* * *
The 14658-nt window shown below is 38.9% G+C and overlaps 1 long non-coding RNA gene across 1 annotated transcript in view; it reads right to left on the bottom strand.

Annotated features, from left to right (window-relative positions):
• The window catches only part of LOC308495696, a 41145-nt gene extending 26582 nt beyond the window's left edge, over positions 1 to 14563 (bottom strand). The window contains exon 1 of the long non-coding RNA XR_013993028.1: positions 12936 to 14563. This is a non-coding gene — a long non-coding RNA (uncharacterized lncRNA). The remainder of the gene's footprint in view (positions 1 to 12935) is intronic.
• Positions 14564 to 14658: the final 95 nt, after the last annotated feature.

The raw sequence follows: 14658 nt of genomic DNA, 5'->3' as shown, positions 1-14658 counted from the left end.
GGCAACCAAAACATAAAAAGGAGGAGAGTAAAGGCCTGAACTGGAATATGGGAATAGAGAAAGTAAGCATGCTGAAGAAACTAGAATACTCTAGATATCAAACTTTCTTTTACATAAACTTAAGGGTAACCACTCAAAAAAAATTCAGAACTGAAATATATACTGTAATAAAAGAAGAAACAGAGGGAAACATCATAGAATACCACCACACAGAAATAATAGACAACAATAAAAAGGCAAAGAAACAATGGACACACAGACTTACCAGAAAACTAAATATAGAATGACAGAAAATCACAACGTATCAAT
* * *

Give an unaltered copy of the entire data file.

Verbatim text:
The 14658-nt window shown below is 38.9% G+C and overlaps 1 long non-coding RNA gene across 1 annotated transcript in view; it reads right to left on the bottom strand.

Annotated features, from left to right (window-relative positions):
• The window catches only part of LOC308495696, a 41145-nt gene extending 26582 nt beyond the window's left edge, over positions 1 to 14563 (bottom strand). The window contains exon 1 of the long non-coding RNA XR_013993028.1: positions 12936 to 14563. This is a non-coding gene — a long non-coding RNA (uncharacterized lncRNA). The remainder of the gene's footprint in view (positions 1 to 12935) is intronic.
• Positions 14564 to 14658: the final 95 nt, after the last annotated feature.

The raw sequence follows: 14658 nt of genomic DNA, 5'->3' as shown, positions 1-14658 counted from the left end.
GGCAACCAAAACATAAAAAGGAGGAGAGTAAAGGCCTGAACTGGAATATGGGAATAGAGAAAGTAAGCATGCTGAAGAAACTAGAATACTCTAGATATCAAACTTTCTTTTACATAAACTTAAGGGTAACCACTCAAAAAAAATTCAGAACTGAAATATATACTGTAATAAAAGAAGAAACAGAGGGAAACATCATAGAATACCACCACACAGAAATAATAGACAACAATAAAAAGGCAAAGAAACAATGGACACACAGACTTACCAGAAAACTAAATATAGAATGACAGAAAATCACAACGTATCAAT